Computers have taken the world over. From the first classroom computers to the laptops of today, computers have come a long way. Now they have become smaller than ever. The Raspberry pi is a surprisingly small (about the size of a credit card) low-cost computer that plugs into your monitor or TV. It is about as functional as your average desktop and allows people of all ages to explore computing to the fullest. The raspberry pi can be used to write simple programming languages( scratch and python), play HD videos and games, browse the internet and sustain word processing and spreadsheets.
The Raspberry pi can interact perfectly with other devices, and it has been used in a long list of digital maker projects, from music machines to weather stations to birdhouses. The Raspberry pi will soon be used by children worldwide to explore programming and basic computing.
Clusters of hundreds of Raspberry Pis can be used for testing programs destined for use in supercomputers.
The earliest concepts of the raspberry pie were based on the Atmel ATmega644 microcontroller. Raspberry’s schematics and PCB layout are available to the public. The raspberry Foundation trustee Eben Upton assembled a group of teachers, academics, and other computer enthusiasts to design and create a computer that would attract and inspire children. The raspberry computer itself is inspired by Acorn’s BBC Micro, released in the early ’80s. The names for Model A, Model B, and Model B+ are direct references to the original models of the British BBC Microcomputer designed by Acron Computers. Raspberry’s first ARM prototype was mounted on a board about the size of a USB stick. Its two ends had a USB and HDMI port, respectively.
Over the years, the Raspberry pi has released three generations with several models. Every Pi features a Broadcom system on a chip (SoC) with an integrated ARM-compatible central processing unit (CPU) and on-chip graphics processing unit (GPU). There are currently four generations of the raspberry pi.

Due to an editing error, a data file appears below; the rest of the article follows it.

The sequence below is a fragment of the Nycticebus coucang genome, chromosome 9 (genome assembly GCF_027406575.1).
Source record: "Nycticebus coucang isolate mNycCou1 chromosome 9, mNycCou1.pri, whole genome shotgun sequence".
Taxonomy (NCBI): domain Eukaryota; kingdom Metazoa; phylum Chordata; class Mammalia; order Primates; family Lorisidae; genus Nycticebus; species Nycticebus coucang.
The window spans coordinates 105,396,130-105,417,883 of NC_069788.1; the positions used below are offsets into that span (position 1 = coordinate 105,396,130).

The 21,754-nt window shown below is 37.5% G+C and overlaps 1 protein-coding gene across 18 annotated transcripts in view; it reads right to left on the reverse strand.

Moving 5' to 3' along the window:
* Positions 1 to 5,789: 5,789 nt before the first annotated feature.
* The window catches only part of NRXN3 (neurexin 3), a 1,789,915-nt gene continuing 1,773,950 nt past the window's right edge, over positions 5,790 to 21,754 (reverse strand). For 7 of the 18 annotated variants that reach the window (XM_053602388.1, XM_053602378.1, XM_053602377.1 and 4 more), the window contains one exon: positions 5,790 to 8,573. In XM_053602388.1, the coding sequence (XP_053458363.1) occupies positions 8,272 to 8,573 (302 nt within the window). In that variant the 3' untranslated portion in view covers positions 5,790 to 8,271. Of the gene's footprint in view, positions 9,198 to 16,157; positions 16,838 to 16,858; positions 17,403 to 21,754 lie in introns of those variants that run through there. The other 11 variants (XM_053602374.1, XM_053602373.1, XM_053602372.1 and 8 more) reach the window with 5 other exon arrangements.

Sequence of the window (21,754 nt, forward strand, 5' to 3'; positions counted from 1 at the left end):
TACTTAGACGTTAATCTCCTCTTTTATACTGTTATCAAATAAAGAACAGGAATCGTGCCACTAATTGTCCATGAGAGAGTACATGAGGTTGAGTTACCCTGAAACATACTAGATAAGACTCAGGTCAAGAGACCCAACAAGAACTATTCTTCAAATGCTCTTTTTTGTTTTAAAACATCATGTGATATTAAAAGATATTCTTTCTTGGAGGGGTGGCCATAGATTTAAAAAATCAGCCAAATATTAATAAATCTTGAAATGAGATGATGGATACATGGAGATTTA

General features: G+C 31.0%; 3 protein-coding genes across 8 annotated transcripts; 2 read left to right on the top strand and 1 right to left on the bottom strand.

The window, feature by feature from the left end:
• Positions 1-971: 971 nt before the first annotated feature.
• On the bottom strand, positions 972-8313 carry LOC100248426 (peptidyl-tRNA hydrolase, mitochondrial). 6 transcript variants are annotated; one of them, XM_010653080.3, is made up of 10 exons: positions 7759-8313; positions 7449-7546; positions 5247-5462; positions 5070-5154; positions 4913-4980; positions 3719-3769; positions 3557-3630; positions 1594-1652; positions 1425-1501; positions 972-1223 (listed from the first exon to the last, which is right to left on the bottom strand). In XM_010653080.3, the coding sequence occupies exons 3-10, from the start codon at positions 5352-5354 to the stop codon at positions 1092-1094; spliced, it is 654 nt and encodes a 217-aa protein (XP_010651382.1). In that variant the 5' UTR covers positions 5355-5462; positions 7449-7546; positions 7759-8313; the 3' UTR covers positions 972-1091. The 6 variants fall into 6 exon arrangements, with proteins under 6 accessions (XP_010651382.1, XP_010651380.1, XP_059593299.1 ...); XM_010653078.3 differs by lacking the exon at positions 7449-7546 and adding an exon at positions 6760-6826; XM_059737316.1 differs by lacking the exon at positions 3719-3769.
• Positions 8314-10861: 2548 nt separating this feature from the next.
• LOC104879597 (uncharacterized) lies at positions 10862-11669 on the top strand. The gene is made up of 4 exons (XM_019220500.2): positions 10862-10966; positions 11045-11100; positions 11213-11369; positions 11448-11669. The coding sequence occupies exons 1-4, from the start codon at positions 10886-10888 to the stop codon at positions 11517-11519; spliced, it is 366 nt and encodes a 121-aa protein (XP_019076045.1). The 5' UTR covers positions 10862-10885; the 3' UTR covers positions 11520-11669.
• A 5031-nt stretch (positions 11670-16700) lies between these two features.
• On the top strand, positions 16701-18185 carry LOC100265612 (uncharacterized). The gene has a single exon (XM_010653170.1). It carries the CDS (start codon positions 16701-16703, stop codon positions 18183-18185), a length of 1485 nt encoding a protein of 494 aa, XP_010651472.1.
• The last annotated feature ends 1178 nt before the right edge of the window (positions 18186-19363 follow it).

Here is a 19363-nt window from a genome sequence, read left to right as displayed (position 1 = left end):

Before its release, the Pi’s board was displayed by ARM’s CEO Warren East at Cambridge. The purpose was to outline Google’s ideas to improve the UK’s science and technology education.
The processor speed of the raspberry pi ranges from 700 MHz to 1.4 GHz for the Pi 3 Model B+ or 1.5 GHz for the Pi 4. The standard onboard memory ranges from 256 MB to 1 GB RAM. The pi 4 can hold up to 4GB of RAM. For storing the Raspberry’s OS and program memory, Secure Digital (SD) cards in MicroSDHC form factor (SDHC on early models) are used. The raspberry pi has 1-5 USB ports on each board. It fully supports HDMI and composite feed for video output. It uses a simple 3.5mm tip-ring-sleeve jack for audio output. Lower output designs are provided by several GPIO pins, which support standard protocols like I²C. The Raspberry’s B-models have an 8P8C Ethernet port, and the Pi 3, Pi 4, and Pi Zero W have onboard Wi-Fi 802.11n and Bluetooth.
In February of 2012, the first generation of the raspberry pi (Raspberry Pi 1 Model B) was released, and soon after, a more straightforward and cheaper Model A was released. Later, in 2014 the Foundation released a new board with a better design called Raspberry Pi 1 Model B+. The new boards were around the size of credit cards and are now the standard mainline form-factor. A year later, another improved version was released called the Raspberry Pi A+ and B+. A “Compute Module” was released in April of 2014 for embedded applications. By February of 2015, The Raspberry Pi 2, which added more RAM, was released.